Neither one mentions anything about locking up or killing other guards, and explain the bodies outside only as presumptive prisoners, Rebular Libyan civilian, who escaped but were gunned down anyway. One source was told that a captured soldier (perhaps one of these two or another one, and again possibly tortured or coerced), had been asked and said the corpses were captives, and not even captive Gaddafi soldiers. The caption beneath this Louafi Larbi photo of the mattress victims says:
A rebel fighter walks near the bodies of fellow rebels at the Khamis 32 military encampment in southern Tripoli August 28, 2011. The bodies were recognised as that belonging to rebel fighters by a man who was a former soldier at the camp.So maybe it was "freedom fighters," as usual the black ones primarily, that the evil loyalists tortured and killed after all. Whatever the case, some of the dead somewhere around there must have been soldiers, according to the rebel witnesses.
Promises of Escape/An Order From the Top
Kim Sengupta for the Independent, Sept. 10, reported the account of police officer-turned rebel militant Amr Dau Algala (apparently the brother of Munir el-Goula/Algala). He's one of the few escapees to mention fire, indirectly. "I started running," he said. "I looked back, but there was too much smoke, I could not see my brother [Abdullah]."
Mr. Algala is also one of those who reported a connection between the coming massacre and the Brigade's namesake and grand overseer, Khamis Gaddafi.
Mr Algala recalled that one day the guards announced that Khamis al-Gaddafi was arriving himself and the prisoners would be free. "People got very excited and the guards started laughing. They said that being 'free' of this place meant that we will all be killed. We did not know whether to believe them or not."The plan was being spoken of on August 22, then, if the shooting happened on the 23rd, in ... the morning? Both Laskhar and Khalifa, like most other witnesses, have the incident occurring at evening, at sunset (7:44), after the call to evening prayer, at about 7:30 or 8:00, and so on. It's one of the few generally consistent points, in fact, more agreed than the actual day (which makes sense, really).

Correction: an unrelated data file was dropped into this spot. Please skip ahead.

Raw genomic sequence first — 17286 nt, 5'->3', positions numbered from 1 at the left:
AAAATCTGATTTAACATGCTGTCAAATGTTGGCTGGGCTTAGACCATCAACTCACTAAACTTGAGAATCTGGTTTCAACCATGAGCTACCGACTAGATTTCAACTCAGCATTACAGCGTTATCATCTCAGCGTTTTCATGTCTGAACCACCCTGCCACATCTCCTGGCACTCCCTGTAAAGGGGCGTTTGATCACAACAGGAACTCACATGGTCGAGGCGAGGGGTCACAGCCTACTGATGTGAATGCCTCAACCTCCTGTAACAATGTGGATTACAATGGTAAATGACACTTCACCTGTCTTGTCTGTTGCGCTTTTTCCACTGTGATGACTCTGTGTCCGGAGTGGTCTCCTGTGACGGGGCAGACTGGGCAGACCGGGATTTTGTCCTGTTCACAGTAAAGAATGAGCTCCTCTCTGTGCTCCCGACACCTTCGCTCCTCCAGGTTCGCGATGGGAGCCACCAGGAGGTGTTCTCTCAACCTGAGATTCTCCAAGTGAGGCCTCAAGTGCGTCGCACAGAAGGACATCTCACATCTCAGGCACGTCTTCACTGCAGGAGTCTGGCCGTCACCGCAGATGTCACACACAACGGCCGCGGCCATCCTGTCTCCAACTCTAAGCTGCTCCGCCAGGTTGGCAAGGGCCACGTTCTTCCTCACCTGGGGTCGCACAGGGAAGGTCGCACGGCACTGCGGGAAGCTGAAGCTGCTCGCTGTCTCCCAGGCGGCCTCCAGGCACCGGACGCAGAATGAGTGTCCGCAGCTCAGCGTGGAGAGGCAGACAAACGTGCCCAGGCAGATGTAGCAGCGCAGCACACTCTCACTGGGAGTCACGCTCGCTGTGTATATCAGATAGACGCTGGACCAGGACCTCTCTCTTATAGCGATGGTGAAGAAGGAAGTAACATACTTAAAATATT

The threat proved to be real the following morning when the murders began.
But he also has Khamis mentioned, as the origin of this order, first issued on the 23rd, according to guard "Laskhar". He says his superior Hamza got a call from his own boss, Mansour, who in turn reported directly to Khamis Gaddafi. (Several survivors also can cite col. Mansour as the chief there). After the call, which Laskhar sat in for, he was told, as the report says, "Mansour had ordered all detainees at the compound be killed and that the operation begin that night. Laskhar further explained that these orders had come directly from Khamis Gaddafi." Didn't see that coming, did you?
In that version it came by phone, although the witness says Khamis was there personally as well that day. Alleged escapee Mustafa Abdullah el-Hitri/Atiri, also happened to see Khamis visit the walled prison yard personally and, it seems, issue the order right there. In his account to Anthony Loyd, published in the Australian, he said:
"Khamis Gaddafi was here just before the killings [...] I saw him standing in the middle of the yard with his security detail and two commanders as I was taken from a prison van and marched into the barn. He was giving orders to his men."A Khamis call or not, supposed survivor Abdullatti Musbah Haleem told the Daily Telegraph about the elborate ruse their promised freedom became: